Review: ‘Crimes Of The Future’

David Cronenberg's Return To Horror Is A Plodding, Peculiar Misfire

David Cronenberg is finally getting weird again! No, really, the man we most closely associate with body horror hasn’t actually ventured into the sci-fi/horror realm since 1999’s EXistenZ. His latest, the starry Crimes of the Future, definitely fits the weirdness bill and is grotesque in ways we expect from Cronenberg, but its shapeless structure and plodding narrative dulls a unique, strangely sensual exploration of the lengths people will go to find new forms of pleasure.

Viggo Mortensen stars as Saul Tenser, a man whose body grows extra organs at a rapid clip. He’s not alone in this. The human body has changed with the passage of time. Not only are more people capable of this, but most have lost the ability to feel pain. Saul, along with his partner, lover, muse Caprice (Lea Seydoux) have found their niche by turning his ability into performance art, with him as the canvas for her twisted expression. The crowds, who can’t feel pain themselves, marvel at what lays on the inside of Saul’s mutated flesh.

So where is the plot, exactly? Well, it involves Scott Speedman as a man racked by tragedy who enlists Saul and Caprice in an even darker performance. There’s also a mousy Kristen Stewart and Don McKellar as Timlin and Wippet, respectively, investigators at the National Organ Registry whose obsession with Saul and Caprice turns fanatical. These characters aren’t at all interesting, just peculiar. They’re so thin in detail that Mortensen, Seydoux, and Stewart can barely give anything to their performances. Of them all, Speedman makes the most out of his limited time, charismatically pushing forward the film’s one compelling subplot.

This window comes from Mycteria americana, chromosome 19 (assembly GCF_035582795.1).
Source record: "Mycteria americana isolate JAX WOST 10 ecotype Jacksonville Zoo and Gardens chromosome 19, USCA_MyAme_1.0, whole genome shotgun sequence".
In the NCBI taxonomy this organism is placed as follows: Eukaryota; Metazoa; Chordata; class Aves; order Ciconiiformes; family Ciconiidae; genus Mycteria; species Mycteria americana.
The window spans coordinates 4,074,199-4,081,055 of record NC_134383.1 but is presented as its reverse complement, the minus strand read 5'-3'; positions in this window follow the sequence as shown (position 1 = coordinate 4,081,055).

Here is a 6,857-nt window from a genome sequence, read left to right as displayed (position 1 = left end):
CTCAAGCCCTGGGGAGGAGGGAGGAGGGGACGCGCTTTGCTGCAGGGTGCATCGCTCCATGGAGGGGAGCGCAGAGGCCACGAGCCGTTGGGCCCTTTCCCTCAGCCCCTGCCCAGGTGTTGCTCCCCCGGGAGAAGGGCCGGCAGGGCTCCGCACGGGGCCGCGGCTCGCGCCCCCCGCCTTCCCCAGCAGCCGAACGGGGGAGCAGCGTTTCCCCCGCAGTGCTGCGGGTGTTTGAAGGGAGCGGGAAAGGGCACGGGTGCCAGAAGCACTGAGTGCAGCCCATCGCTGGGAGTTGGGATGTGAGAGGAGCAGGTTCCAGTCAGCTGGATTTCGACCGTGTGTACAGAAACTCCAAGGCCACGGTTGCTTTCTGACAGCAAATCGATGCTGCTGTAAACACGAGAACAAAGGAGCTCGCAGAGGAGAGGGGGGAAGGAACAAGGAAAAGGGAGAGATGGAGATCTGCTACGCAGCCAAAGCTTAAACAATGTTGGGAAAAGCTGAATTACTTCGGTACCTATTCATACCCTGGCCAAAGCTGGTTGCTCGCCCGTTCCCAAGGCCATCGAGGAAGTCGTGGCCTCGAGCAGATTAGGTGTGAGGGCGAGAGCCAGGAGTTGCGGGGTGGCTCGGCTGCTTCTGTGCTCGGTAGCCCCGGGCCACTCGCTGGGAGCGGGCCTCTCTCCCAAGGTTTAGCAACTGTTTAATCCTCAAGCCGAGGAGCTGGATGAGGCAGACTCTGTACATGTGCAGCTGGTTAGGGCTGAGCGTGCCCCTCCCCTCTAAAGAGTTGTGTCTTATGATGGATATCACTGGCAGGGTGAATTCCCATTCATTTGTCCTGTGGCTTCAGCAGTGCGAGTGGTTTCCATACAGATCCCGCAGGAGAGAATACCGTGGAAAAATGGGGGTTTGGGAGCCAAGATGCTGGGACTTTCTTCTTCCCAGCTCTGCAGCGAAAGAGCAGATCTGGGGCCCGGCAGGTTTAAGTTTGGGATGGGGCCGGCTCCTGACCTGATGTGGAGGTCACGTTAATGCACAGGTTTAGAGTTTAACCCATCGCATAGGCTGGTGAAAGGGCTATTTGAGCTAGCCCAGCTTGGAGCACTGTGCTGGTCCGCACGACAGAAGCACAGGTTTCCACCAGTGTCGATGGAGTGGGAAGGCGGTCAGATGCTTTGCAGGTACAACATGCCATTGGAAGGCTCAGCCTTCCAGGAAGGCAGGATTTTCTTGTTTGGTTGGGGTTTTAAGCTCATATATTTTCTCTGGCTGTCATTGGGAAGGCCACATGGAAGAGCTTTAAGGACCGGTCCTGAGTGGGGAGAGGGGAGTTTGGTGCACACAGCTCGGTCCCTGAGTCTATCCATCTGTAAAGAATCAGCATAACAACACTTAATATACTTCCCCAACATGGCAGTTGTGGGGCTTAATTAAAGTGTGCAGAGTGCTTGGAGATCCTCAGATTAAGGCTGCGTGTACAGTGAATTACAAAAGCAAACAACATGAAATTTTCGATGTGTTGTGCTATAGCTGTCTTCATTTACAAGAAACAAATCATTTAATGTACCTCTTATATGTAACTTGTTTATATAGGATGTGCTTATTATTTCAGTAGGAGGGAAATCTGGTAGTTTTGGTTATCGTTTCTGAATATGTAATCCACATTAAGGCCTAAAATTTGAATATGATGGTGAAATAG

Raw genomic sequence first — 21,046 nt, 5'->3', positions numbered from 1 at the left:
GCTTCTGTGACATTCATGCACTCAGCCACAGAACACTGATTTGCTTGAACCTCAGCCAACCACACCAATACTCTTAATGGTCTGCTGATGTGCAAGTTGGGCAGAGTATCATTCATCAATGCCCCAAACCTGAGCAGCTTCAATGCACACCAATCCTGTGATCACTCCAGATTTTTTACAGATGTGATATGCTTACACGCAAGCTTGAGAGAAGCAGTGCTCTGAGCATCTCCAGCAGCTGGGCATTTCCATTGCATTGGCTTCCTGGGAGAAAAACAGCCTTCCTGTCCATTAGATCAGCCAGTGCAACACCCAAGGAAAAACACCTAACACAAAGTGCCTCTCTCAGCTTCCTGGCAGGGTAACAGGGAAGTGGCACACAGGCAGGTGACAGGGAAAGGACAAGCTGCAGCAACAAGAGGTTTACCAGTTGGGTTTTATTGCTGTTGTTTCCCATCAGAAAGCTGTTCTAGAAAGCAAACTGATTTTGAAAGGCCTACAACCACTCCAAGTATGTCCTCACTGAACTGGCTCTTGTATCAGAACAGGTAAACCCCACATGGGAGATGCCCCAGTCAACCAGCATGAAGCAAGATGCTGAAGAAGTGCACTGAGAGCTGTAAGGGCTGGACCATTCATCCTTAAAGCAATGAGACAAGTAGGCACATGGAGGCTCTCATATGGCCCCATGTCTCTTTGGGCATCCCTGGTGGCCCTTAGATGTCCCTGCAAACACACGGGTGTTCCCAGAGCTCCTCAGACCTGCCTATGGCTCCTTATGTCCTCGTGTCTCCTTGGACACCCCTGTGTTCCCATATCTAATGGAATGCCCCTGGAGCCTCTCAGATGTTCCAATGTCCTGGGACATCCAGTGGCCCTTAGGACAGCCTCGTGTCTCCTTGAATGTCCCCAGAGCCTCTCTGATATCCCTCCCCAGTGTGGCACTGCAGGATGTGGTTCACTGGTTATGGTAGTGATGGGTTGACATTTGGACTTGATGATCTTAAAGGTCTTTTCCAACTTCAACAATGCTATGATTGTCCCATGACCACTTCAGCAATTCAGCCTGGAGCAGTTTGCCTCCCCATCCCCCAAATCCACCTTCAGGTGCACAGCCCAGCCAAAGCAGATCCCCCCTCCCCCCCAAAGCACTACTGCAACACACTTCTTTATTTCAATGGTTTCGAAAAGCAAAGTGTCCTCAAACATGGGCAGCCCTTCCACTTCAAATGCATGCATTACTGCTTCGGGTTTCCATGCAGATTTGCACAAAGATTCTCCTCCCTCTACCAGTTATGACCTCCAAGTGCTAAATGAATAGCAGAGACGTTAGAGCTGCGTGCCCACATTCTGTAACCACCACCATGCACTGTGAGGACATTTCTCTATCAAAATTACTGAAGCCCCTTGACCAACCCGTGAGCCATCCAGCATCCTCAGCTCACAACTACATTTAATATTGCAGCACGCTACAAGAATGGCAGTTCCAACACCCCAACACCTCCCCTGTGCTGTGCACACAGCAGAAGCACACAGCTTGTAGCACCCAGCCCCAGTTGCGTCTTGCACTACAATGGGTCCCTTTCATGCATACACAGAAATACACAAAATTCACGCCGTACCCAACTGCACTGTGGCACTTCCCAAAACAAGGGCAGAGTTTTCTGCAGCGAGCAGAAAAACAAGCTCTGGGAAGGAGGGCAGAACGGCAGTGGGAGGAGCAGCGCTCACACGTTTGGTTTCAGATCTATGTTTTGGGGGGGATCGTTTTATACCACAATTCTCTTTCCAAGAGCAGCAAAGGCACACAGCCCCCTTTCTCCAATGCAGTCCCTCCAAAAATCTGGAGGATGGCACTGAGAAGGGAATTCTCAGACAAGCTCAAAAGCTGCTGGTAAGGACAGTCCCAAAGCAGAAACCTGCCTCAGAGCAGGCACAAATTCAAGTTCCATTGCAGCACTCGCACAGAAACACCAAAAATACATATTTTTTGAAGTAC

There’s a ton of potential in what Cronenberg lays out, but the narrative has no drive. It just lurches from scene to scene, relying on vivid, morbid visuals to be enough. In some cases, it is. The equipment Saul uses in everyday life are like living organisms themselves. His feeding chair enwraps him like a xenomorph out of Alien, mimicking his movies with scary efficiency. Another, a coffin-like autopsy table, looks like it wants to devour Saul whole.

“What if surgery is the new sex?”, whispers Timlin at one point, as if we need one of Cronenberg’s characters to spell it out for us. The film explores our deepest, most carnal desires and how they could evolve in a world without pain, without feeling. The live performances are most assuredly erotic, and when those instincts are fully given into there’s plenty of bloodshed to go with it.

All of this is provocoative in the moment, but doesn’t linger on the mind for very long. And yet I suspect that Crimes of the Future will become a cult favorite, regardless. Fans of Cronenberg who have longed for a return of his bold vision will find enough to appreciate, although I suspect anyone else who dwells on it for too long will find the real crime is that it’s a waste of their time.

Crimes of the Future opens in theaters on June 3rd.

Crimes of the Future
Travis Hopson
Travis Hopson has been reviewing movies before he even knew there was such a thing. Having grown up on a combination of bad '80s movies, pro wrestling, comic books, and hip-hop, Travis is uniquely positioned to geek out on just about everything under the sun. A vampire who walks during the day and refuses to sleep, Travis is the co-creator and lead writer for Punch Drunk Critics. He is also a contributor to Good Morning Washington, WBAL Morning News, and WETA Around Town. In the five minutes a day he's not working, Travis is also a voice actor, podcaster, and Twitch gamer. Travis is a voting member of the Critics Choice Association (CCA), Washington DC Area Film Critics Association (WAFCA), and Late Night programmer for the Lakefront Film Festival.
review-crimes-of-the-futureits shapeless structure and plodding narrative dulls a unique, strangely sensual exploration of the lengths people will go to find new forms of pleasure.